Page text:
hi all, i was wondering if my rubyness has increased above the 'total newbie'-level.. so below is some code in my coding style, can you give comments on how it looks and how effective it is. greetings Dirk. def find_factors( number ) factors = [] 1.upto( number ) do | factor | if number%factor == 0 factors << factor end end factors end def find_prime_numbers( max ) factor_list = [] 1.upto( max ) do | number | factor_list << find_factors( number ) end factor_list end def output_factor_list( factor_list , detail=nil ) output = "" if detail factor_list.each_with_index do | factors , number | factors.length == 2 ? output << "*" : output << " " output << (number+1).to_s + ' ' * (factor_list.length.to_s.length-(number+1).to_s.length) + "{ " factors.each do | factor | output << "#{factor} " end output << "}\n" end else output << "{ " factor_list.each_with_index do | factors , number | output << "#{(number+1).to_s} " if factors.length == 2 end output << "}" end output end print output_factor_list( find_prime_numbers( ARGV[0].to_i ) , ARGV[1] )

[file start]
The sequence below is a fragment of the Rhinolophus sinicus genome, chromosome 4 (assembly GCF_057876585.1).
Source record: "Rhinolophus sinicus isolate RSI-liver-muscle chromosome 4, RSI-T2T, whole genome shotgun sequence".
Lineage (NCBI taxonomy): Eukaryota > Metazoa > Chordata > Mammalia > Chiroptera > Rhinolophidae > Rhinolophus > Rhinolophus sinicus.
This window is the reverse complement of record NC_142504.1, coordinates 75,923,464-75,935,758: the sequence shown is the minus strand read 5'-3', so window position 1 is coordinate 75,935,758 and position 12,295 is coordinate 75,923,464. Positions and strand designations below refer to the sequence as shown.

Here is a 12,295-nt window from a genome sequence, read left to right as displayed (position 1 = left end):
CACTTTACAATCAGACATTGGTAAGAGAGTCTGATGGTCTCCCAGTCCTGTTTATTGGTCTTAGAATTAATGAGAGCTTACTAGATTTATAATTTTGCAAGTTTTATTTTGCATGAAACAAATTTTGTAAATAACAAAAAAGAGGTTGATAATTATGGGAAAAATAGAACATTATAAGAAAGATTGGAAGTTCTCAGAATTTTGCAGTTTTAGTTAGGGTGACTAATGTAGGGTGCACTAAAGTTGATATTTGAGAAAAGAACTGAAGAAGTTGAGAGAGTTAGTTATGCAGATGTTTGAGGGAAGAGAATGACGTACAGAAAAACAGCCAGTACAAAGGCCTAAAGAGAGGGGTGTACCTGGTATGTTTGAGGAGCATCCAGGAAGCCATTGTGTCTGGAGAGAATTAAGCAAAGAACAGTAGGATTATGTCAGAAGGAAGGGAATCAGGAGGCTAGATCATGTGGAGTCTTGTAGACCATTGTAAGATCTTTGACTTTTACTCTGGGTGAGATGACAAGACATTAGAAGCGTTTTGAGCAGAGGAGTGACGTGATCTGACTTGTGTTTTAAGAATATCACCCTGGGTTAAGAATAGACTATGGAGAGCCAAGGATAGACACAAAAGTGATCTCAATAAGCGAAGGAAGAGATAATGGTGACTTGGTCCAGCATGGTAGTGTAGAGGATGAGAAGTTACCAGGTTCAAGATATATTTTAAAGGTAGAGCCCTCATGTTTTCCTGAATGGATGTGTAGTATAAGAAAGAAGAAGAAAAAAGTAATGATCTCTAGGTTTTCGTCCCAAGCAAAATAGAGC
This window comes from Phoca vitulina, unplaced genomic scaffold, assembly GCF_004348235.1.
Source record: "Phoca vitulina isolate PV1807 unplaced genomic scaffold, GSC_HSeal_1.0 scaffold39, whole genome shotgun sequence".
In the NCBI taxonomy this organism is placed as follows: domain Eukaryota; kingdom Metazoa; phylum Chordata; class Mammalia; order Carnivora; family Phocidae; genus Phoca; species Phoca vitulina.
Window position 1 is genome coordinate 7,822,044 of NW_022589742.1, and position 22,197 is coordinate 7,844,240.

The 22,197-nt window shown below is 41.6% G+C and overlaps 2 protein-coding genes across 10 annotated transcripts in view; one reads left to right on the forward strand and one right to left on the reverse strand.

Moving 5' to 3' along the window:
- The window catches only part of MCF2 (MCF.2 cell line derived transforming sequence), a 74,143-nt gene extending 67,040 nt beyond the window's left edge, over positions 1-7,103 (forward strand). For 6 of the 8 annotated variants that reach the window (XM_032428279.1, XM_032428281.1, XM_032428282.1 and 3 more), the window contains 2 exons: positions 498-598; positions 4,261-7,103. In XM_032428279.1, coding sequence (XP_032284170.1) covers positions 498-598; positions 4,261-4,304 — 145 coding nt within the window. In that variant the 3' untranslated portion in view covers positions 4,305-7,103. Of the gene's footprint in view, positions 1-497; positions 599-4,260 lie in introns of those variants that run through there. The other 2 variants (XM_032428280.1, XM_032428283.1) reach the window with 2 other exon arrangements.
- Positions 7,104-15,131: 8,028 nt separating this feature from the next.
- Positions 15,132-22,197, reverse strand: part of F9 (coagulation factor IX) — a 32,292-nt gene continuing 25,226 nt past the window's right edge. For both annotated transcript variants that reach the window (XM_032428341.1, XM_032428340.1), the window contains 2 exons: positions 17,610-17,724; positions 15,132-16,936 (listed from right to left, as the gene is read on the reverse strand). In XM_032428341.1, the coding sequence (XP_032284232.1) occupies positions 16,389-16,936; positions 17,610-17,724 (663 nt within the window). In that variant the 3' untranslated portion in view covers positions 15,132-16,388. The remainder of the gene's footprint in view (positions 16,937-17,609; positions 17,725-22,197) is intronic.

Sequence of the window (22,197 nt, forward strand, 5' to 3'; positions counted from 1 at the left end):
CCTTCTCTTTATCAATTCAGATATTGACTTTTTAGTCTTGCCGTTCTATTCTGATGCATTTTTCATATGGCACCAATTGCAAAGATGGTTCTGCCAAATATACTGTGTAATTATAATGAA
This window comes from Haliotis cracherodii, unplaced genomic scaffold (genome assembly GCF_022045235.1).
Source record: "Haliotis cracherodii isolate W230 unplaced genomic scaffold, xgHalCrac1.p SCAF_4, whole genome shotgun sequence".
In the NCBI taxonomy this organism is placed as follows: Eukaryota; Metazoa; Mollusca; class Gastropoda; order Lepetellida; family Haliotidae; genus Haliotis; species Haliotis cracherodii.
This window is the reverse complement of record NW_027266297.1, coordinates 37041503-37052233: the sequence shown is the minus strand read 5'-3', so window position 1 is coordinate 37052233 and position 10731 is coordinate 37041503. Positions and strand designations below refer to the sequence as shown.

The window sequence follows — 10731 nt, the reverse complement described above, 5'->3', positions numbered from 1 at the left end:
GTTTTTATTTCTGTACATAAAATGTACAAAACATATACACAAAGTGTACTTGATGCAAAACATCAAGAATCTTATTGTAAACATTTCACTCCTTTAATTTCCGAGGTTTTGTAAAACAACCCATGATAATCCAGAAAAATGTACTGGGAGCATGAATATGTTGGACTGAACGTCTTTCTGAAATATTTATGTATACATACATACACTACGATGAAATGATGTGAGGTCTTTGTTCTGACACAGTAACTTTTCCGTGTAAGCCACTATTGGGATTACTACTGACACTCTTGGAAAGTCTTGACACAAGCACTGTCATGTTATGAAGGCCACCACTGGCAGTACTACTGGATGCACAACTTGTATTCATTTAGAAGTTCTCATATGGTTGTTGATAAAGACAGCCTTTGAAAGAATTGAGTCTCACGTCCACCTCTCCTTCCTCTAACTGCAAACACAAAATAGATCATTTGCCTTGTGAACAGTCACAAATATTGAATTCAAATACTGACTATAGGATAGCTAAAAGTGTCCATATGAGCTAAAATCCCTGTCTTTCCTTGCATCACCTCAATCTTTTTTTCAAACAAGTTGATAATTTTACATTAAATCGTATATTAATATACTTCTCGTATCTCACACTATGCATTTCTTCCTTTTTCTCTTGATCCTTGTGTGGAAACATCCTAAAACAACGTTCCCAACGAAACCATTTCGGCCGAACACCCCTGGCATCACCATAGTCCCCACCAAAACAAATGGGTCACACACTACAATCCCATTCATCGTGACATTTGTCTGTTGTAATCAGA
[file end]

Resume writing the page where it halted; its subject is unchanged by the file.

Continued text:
on 2006-01-29 19:22

on 2006-01-29 20:11

Hi -- On Mon, 30 Jan 2006, Dirk Meijer wrote: > hi all, > i was wondering if my rubyness has increased above the 'total > newbie'-level.. > so below is some code in my coding style, can you give comments on how it > looks and how effective it is. Traditional Ruby indentation is two spaces. One space is a bit of a squeeze :-) When it comes to stylistic things, my favorite source of information is the standard library. You can learn a lot by grepping around. > def find_factors( number ) The space after the opening parenthesis is rare: 1.8$ grep "( " `find . -name "*.rb"` | wc -l 1641 1.8$ grep "(" `find . -name "*.rb"` | wc -l 37951 (and if you filter out 'rexml' and 'yaml' it drops to 544 :-) > factors = [] > 1.upto( number ) do | factor | The space after the first | is non-existent in the standard library: 1.8$ grep "do |" `find . -name "*.rb"` | wc -l 1153 1.8$ grep "{|" `find . -name "*.rb"` | wc -l 1512 1.8$ grep "do | " `find . -name "*.rb"` | wc -l 0 1.8$ grep "{| " `find . -name "*.rb"` | wc -l 0 1.8$ grep "{ | " `find . -name "*.rb"` | wc -l 0 David -- David A. Black dblack@wobblini.net "Ruby for Rails", from Manning Publications, coming May 1, 2006! http://www.manning.com/books/black

on 2006-01-29 20:23

hi, > Traditional Ruby indentation is two spaces. One space is a bit of a > squeeze :-) i actually use tabs, but those didn't seem to be copied properly.. i was actually aiming for comments on the program flow and the way i build up my work, but i'll try to use less whitespace in inapropriate places ;-) greetings, Dirk.

on 2006-01-29 20:25